As Waylon Jennings also became a success, Nelson’s genre bending “outlaw country” gained steam. An RCA outlaw country compilation called Wanted: The Outlaws!, used tracks Nelson, Jennings, Tompall Glaser and Jessi Colter had previously recorded for the label. The compilation had a newly recorded Jennings and Nelson duet "Good Hearted Woman," and earned a Country Music Association award for single of the year. Over the next five years, Nelson charted on both the country and pop charts, with "Remember Me," "If You've Got the Money I've Got the Time," and "Uncloudy Day" becoming Top Ten country singles in 1976; "I Love You a Thousand Ways" and the Mary Kay Place duet "Something to Brag About" were Top Ten country singles the following year.

Nelson had a hugely successful year in 1978 as he charted with two albums. Waylon and Willie was his first duet album with Jennings and had the signature song "Mammas Don't Let Your Babies Grow Up to Be Cowboys." On the other end, he released Stardust, a collection of pop standards produced by Booker T. Jones. The album ended up becoming one of his most successful and spent almost ten years in the country charts and went on to sell over four million copies. Nelson then started appearing in film such as the Robert Redford film The Electric Horseman in 1979. He also starred in Honeysuckle Rose in 1980 accompanied by his hit "On the Road Again," one of Nelson’s signature songs.

Willie continued to have hits throughout the early '80s, especially in 1982 with a cover of Elvis Presley's hit single "Always on My Mind." The track spent two weeks at number one and hit number five on the pop charts. His album, also titled Always On My Mind, went to number two on the pop charts and hit quadruple-platinum status. Over the next two years, he had hit duet albums with Merle Haggard (1983's Poncho & Lefty) and Jennings (1982's WWII and 1983's Take It to the Limit). He also had a crossover duet hit with Julio Iglesias, "To All the Girls I've Loved Before," in 1984 which peaked at number five on the pop charts and number one on the country singles chart.

In 1985 Nelson also had a string of number one singles including “Highwayman,” which was the first single from the Highwaymen: a super group he formed with Jennings, Johnny Cash, and Kris Kristofferson. Throughout the rest of the decade Nelson toured frequently and did charity work, namely Farm Aid: an ongoing annual concert that he founded in 1985 designed to provide aid to ailing farmers. After some tax legal trouble in 1990, Nelson The IRS Tapes: Who'll Buy My Memories? All album profits were directed to the IRS to pay back taxes. In 1993 his debts had been paid off and he released the album Across the Borderline, produced by Don Was and featured Bob Dylan, Bonnie Raitt, Paul Simon, Sinéad O'Connor, David Crosby and Kris Kristofferson. With strong reviews he was back on the pop charts for the first time since 1985.

In 1993 Nelson was inducted into the Country Music Hall of Fame. He signed to Island for 1996's Spirit, and in 1998 he released the critically-acclaimed Teatro. Nelson then released the instrumental-oriented Night and Day a year later followed by Me and the Drummer and Milk Cow Blues followed in 2000. In 2001 he released The Rainbow Connection which featured old-time country favorites.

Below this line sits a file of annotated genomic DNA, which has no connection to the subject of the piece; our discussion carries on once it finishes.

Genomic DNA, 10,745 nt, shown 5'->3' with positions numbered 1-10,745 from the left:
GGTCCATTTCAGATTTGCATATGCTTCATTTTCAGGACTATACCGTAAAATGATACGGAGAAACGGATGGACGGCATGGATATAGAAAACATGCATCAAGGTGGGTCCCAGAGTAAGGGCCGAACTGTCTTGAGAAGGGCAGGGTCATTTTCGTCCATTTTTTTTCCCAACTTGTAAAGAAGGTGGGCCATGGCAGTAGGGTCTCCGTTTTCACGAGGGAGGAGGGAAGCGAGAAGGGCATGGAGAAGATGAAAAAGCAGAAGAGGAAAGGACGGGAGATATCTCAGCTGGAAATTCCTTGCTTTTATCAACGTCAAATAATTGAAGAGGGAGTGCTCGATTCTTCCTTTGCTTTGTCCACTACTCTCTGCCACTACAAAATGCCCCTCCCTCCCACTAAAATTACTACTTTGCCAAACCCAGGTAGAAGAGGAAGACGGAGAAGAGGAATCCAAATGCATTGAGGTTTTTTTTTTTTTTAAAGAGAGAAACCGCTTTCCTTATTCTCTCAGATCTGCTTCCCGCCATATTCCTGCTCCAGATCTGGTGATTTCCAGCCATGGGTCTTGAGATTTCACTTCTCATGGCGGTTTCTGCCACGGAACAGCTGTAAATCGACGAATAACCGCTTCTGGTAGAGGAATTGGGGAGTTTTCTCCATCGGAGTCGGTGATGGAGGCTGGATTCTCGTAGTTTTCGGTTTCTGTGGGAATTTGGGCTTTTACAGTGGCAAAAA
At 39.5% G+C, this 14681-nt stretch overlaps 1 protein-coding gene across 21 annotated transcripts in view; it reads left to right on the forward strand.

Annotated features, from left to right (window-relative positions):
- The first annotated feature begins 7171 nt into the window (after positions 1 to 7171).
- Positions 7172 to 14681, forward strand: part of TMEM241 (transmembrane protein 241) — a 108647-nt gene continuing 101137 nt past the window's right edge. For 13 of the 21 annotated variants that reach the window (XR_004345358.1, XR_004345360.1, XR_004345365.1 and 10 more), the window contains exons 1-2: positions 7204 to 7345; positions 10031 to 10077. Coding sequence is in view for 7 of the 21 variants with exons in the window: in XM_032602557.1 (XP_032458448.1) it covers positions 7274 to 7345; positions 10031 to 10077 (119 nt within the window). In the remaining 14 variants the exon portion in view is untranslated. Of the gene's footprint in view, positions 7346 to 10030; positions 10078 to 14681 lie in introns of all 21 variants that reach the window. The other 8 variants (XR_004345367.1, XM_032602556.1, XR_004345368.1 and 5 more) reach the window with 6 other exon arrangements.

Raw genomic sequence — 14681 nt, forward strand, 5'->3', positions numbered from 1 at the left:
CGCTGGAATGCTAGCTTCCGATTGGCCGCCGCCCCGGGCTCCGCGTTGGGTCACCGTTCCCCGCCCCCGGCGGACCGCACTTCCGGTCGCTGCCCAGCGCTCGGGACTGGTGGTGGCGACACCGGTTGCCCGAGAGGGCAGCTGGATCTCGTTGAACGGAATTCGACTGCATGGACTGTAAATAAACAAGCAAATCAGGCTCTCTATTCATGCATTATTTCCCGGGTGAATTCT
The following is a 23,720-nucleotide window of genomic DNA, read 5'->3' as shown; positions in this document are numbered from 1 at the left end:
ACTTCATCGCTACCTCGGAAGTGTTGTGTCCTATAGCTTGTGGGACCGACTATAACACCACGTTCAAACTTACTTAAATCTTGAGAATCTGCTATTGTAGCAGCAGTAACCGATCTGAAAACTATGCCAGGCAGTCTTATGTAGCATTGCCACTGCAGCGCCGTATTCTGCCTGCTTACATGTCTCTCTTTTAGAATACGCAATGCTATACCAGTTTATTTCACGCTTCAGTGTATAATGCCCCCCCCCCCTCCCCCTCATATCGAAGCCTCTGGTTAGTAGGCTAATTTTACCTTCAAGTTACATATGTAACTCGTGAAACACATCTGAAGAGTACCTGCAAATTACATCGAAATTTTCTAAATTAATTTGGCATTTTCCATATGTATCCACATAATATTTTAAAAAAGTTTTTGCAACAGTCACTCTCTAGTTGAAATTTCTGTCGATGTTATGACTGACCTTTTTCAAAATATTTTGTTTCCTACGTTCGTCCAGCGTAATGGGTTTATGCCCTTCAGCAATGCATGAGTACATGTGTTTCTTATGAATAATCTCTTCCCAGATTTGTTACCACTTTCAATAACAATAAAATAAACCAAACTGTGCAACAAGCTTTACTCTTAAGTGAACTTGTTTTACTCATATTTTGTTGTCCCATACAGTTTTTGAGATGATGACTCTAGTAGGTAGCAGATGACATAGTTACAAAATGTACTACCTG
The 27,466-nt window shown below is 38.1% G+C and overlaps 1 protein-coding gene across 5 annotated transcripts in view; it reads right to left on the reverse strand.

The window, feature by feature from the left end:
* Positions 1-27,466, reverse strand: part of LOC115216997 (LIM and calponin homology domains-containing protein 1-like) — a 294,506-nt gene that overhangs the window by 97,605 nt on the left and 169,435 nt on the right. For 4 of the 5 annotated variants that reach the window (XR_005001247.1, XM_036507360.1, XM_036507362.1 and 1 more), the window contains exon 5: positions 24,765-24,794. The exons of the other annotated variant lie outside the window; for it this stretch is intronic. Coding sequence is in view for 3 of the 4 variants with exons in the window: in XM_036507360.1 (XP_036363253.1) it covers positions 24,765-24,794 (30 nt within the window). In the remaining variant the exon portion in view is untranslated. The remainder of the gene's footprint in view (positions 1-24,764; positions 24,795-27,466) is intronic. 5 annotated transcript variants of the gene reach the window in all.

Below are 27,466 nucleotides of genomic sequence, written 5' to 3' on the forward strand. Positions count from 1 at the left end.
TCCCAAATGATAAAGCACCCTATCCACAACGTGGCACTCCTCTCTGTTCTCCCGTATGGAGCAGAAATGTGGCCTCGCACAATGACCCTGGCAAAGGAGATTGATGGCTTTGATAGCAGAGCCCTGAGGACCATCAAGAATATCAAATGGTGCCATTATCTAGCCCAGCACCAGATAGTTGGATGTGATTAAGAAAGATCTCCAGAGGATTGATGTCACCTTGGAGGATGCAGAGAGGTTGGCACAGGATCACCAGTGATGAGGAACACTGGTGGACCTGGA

Throughout the 2000s, Nelson kept releasing albums like The Great Divide (Universal, 2002) and Crazy: The Demo Sessions (Sugar Hill, 2003) Also in 2003 Nelson released Run That by Me One More Time, which brought him together with Ray Price and kicked off a relationship with Lost Highway Records. On Lost Highway Records Nelson also released It Always Will Be (2004) and Outlaws and Angels (2004) and his country-reggae fusion Countryman in 2005. Nelson also collaborated with Ryan Adams and his band the Cardinals for the album Songbird. He also released a double-disc Last of the Breed, a project with Merle Haggard, Ray Price and Asleep at the Wheel. Then in 2008 he released Moment of Forever produced Kenny Chesney and Buddy Cannon.

In 2008 Nelson also paired with jazz trumpeter Wynton Marsalis for the live album Two Men with the Blues and with harmonica player and producer Mickey Raphael for repair remixes of Nelson releases from RCA originally recorded between 1966 and 1970 called Naked Willie. In 2009 he released Lost Highway, an album of duets with country and pop stars like Shania Twain to Elvis Costello. Also appearing in 2009 was the jazz-inflected American Classic from Blue Note Records. Nelson reunited with Marsalis for 2011’s Here We Go Again: Celebrating the Genius of Ray Charles, which was recorded live on February 9 and 10, 2009 at the Rose Theater with Norah Jones also on board. A CD from the shows appeared on Blue Note in the spring of 2011. In the fall, Willie released a covers collection called Remember Me, Vol. 1. Nelson then signed with Sony Legacy and released Heroes in the summer of 2012. That spring he released a collection of standards called Let's Face the Music and Dance and that fall he released To All the Girls..., a collection of new duets with female singers.

Albeit turning 80 in 2013, Nelson kept a rigorous touring schedule and worked on songwriting while traveling. Band of Brothers, issued in June of 2014, featured nine originals (co-written with producer Buddy Cannon) among its 14 new songs. Six months later, he launched a series of albums (given the collective name Willie's Stash) with December Day, a collaboration with his sister Bobbie Nelson. They performed old standard and lesser-known tunes from Willie’s catalogue. Then in 2015, Willie teamed up with Merle Haggard gain for Django and Jimmie, their first collaboration in 20 years. Launched with the single "It's All Going to Pot," the album debuted at number one on the Billboard country chart. Then in 2016, Nelson released Summertime: Willie Nelson Sings Gershwin, and later that year he released For the Good Times: A Tribute to Ray Price.

Willie Nelson released an original studio album in April 2017 with God's Problem Child, which was co-produced by Buddy Cannon. Later that October, Nelson released the second volume in the Willie's Stash series: Willie Nelson and the Boys, a collection of classic country covers recorded with his sons Lukas and Micah. That same month, Light in the Attic issued two catalogue projects by Nelson. Teatro – The Complete Sessions included seven previously unreleased tracks and a DVD of director Wim Wenders' documentary of album’s live sessions. The latter volume was a Record Store Day reissue of Spirit on gold vinyl. On April 27, 2018 Nelson released his critically acclaimed sixty-seventh studio album Last Man Standing.

Want More?